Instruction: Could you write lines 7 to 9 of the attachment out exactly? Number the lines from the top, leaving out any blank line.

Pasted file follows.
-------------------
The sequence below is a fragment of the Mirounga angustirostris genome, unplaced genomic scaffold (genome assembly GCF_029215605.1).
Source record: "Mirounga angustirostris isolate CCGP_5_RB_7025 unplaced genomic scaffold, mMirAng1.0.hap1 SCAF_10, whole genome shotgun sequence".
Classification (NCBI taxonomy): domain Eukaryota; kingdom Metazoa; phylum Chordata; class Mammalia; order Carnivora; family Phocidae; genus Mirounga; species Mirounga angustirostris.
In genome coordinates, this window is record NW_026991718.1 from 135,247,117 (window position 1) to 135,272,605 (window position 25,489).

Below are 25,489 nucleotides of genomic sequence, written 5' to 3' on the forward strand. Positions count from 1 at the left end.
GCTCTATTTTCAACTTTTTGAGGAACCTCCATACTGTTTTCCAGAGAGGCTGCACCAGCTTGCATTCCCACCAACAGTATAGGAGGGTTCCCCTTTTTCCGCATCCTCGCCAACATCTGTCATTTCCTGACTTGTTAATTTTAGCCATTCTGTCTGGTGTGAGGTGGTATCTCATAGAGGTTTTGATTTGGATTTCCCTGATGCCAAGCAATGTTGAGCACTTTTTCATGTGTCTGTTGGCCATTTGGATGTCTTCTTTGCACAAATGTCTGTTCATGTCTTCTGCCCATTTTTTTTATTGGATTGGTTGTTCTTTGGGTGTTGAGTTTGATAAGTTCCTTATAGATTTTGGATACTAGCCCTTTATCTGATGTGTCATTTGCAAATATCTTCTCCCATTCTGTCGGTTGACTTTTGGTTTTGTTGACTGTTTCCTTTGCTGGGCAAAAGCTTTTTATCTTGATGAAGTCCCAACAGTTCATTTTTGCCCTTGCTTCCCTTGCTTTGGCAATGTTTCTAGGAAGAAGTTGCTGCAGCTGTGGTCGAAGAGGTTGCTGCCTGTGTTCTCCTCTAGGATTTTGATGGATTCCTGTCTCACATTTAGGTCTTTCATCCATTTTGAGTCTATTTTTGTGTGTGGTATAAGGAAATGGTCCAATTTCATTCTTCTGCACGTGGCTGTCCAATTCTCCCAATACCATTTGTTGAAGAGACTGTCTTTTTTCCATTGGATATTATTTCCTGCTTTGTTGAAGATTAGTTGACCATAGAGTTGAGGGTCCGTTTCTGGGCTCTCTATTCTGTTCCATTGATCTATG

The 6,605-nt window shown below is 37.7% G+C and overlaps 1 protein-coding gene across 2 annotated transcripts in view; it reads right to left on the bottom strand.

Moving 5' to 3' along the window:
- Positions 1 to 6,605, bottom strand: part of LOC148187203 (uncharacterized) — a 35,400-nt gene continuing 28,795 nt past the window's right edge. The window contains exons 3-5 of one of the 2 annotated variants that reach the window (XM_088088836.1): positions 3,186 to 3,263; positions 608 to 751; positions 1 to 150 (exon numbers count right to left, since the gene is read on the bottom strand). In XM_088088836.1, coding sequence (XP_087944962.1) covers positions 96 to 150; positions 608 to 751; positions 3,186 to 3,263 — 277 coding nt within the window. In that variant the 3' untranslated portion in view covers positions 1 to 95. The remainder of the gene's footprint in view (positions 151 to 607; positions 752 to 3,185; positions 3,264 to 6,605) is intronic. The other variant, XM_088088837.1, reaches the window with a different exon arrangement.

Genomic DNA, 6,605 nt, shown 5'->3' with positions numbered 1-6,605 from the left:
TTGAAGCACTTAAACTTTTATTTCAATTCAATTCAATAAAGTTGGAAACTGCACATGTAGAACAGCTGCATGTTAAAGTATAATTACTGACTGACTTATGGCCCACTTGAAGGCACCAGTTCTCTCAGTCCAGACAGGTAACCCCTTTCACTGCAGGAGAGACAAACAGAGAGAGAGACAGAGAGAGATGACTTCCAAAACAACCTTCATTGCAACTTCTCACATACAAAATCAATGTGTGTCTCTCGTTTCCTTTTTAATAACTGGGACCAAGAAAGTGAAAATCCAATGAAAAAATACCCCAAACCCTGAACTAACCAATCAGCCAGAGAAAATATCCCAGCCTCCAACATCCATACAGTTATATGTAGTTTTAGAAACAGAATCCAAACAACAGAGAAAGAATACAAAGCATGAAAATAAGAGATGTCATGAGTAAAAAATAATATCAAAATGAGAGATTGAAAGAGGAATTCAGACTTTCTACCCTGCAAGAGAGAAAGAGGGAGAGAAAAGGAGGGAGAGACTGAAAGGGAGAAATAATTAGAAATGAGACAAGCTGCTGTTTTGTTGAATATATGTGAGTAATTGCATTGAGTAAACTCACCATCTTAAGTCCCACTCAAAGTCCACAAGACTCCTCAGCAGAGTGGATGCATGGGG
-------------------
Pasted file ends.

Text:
The 6,605-nt window shown below is 37.7% G+C and overlaps 1 protein-coding gene across 2 annotated transcripts in view; it reads right to left on the bottom strand.

Moving 5' to 3' along the window:
- Positions 1 to 6,605, bottom strand: part of LOC148187203 (uncharacterized) — a 35,400-nt gene continuing 28,795 nt past the window's right edge. The window contains exons 3-5 of one of the 2 annotated variants that reach the window (XM_088088836.1): positions 3,186 to 3,263; positions 608 to 751; positions 1 to 150 (exon numbers count right to left, since the gene is read on the bottom strand). In XM_088088836.1, coding sequence (XP_087944962.1) covers positions 96 to 150; positions 608 to 751; positions 3,186 to 3,263 — 277 coding nt within the window. In that variant the 3' untranslated portion in view covers positions 1 to 95. The remainder of the gene's footprint in view (positions 151 to 607; positions 752 to 3,185; positions 3,264 to 6,605) is intronic. The other variant, XM_088088837.1, reaches the window with a different exon arrangement.